BBB Seminar: Raymond C. Stevens
The incredible diversity of G-protein coupled receptors
Raymond C. Stevens,
Departments of Biological Sciences and Chemistry, Bridge Institute, University of Southern California, Los Angeles, CA, USA
G protein-coupled receptors (GPCRs) constitute one of the largest protein families in the human genome and play essential roles in normal cell processes, most notably in cell signaling. The human GPCR family contains of more than 800 members, recognizes thousands of different ligands and activates a number of signaling pathways through interactions with a small number of binding partners. After 20 years of technology innovation by researchers globally, the benefits of the technology efforts are now paying off, particularly in the area of understanding human GPCRs. Delivering GPCR structure-function data in close collaboration with the community on specific receptor systems is of immense value to the basic science community interested in cell signaling and molecular recognition, as well as the applied science community interested in drug discovery. To date, we have determined high resolution structures of 19 of the 30 (19 of the 21 human) GPCR structures available – notably the adrenergic, adenosine, angiotensin, chemokine, dopamine, glucagon, glutamate, histamine, lysophosphatidic, opioid, purinergic, serotonin, sphingolipid, and smoothened receptors, and representing class A, B, C and F receptor systems with new structures continuing to be deposited at a strong rate. Sadly, this coverage pales in comparison to the human kinase field with more than 230 novel structures out of ~500 human kinases.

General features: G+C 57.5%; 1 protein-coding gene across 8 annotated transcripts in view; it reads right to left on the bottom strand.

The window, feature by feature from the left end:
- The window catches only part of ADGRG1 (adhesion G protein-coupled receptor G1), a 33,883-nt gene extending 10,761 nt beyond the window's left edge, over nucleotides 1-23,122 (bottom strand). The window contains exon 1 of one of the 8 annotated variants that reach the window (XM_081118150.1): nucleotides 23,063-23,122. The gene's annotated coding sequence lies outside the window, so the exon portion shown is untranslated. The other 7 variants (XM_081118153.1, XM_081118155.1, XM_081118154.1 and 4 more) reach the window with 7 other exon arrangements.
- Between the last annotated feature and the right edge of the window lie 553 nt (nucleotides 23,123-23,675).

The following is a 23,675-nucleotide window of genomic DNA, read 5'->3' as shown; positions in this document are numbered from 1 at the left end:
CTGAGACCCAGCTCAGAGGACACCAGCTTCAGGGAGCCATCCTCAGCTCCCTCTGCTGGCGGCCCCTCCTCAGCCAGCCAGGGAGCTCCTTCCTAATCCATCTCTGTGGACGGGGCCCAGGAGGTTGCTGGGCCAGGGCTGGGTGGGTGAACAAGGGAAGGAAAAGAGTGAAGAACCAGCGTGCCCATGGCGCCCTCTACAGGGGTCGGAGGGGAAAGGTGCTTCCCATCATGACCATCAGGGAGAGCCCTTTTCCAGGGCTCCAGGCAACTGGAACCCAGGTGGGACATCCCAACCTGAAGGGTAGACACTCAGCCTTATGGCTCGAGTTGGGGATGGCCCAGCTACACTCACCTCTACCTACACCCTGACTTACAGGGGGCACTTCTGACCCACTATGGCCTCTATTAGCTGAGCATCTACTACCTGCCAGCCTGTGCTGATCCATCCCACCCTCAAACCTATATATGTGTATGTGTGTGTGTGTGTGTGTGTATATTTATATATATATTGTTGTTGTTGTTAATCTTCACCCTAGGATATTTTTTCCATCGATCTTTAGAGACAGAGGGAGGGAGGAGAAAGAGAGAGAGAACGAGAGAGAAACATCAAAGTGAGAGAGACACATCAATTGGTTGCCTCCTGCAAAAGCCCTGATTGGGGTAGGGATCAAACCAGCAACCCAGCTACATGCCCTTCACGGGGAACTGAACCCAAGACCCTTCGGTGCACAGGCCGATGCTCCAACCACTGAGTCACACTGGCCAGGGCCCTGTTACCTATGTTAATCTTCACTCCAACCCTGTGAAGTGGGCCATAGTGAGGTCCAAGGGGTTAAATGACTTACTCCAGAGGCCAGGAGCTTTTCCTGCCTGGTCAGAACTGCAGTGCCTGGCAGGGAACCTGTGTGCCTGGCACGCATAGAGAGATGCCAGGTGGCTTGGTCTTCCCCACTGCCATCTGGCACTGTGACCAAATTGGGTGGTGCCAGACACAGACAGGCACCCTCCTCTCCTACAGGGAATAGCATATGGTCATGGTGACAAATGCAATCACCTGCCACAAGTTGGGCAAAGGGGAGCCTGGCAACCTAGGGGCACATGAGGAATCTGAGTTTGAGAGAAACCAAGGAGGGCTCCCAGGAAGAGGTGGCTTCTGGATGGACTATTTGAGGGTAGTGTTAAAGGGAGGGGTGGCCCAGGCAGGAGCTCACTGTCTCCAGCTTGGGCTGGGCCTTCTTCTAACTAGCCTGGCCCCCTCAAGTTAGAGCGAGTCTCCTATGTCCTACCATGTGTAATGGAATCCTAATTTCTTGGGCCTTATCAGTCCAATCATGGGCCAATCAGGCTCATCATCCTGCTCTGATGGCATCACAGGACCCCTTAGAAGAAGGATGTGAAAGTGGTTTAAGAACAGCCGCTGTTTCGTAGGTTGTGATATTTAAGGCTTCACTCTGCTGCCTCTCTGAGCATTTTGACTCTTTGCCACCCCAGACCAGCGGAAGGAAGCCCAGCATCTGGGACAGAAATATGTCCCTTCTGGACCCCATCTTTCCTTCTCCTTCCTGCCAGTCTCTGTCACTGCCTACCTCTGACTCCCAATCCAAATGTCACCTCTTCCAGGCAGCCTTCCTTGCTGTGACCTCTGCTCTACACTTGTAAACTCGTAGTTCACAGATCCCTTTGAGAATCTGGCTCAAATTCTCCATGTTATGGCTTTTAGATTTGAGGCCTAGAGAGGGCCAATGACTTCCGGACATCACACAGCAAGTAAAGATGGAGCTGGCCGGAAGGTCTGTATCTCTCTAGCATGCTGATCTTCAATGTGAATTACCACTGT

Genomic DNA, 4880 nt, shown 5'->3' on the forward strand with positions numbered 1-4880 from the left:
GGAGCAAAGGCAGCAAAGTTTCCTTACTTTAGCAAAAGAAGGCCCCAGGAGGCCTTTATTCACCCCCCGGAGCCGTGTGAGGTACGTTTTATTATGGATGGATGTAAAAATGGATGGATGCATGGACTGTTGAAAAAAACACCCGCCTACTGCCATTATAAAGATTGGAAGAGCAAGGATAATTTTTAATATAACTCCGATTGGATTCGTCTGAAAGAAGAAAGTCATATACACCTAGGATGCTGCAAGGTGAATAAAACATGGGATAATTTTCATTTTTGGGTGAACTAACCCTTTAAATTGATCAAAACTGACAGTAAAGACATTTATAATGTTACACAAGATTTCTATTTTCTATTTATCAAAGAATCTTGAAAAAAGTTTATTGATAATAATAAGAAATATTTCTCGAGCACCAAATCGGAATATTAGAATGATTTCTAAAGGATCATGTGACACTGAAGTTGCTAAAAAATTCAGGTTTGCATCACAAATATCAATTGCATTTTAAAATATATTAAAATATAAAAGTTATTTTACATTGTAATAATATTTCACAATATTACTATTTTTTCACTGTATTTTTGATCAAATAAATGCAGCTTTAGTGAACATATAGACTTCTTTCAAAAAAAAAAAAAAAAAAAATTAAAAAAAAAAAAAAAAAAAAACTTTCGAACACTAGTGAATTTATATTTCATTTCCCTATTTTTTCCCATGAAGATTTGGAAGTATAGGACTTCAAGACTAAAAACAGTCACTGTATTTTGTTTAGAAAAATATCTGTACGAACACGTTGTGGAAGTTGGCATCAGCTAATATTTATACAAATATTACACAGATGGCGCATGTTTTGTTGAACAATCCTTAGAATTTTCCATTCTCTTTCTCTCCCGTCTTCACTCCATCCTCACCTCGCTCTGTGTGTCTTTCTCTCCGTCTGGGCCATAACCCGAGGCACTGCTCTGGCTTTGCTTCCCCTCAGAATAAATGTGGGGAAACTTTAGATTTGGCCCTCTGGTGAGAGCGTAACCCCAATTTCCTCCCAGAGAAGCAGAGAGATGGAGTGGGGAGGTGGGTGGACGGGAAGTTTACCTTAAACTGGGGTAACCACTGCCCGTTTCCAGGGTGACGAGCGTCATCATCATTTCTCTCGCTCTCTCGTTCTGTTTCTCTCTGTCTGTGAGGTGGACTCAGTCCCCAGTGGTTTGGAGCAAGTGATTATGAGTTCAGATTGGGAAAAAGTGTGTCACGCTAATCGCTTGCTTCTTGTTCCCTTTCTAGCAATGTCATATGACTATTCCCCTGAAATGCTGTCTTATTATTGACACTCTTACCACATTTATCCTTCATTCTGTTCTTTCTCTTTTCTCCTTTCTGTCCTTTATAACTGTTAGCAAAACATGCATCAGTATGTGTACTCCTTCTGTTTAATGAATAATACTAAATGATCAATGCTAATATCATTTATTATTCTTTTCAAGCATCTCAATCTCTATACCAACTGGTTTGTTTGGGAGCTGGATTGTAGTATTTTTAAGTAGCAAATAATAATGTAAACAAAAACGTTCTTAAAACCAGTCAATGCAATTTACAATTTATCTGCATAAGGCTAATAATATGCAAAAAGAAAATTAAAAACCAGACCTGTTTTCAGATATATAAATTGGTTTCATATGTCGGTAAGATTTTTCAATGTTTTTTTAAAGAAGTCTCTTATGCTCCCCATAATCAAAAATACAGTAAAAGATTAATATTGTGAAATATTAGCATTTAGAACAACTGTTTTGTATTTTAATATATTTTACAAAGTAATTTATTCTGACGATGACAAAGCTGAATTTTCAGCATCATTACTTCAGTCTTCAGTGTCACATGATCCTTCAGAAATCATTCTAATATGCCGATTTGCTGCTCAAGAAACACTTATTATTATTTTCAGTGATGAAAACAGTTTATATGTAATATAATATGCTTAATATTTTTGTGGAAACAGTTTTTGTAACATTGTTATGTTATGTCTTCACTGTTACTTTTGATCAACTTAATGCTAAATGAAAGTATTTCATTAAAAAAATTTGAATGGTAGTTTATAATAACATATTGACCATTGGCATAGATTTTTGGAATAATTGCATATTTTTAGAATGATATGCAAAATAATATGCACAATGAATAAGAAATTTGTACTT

Crystallographic studies alone are only a part of the picture, and we have been following this work up with NMR, HDX, EM, and other biophysical techniques to understand the activation mechanism, including examining receptor-intracellular partner complexes such as the first view of the rhodopsin-arrestin complex structure. The use of the technology platform for drug discovery is now established through an industry-academia open source GPCR Consortium, Receptos, a small-molecule GPCR drug discovery company, and RuiYi, an antibody-GPCR company.
Chairperson: Aurora Martinez, Deptartment of Biomedicine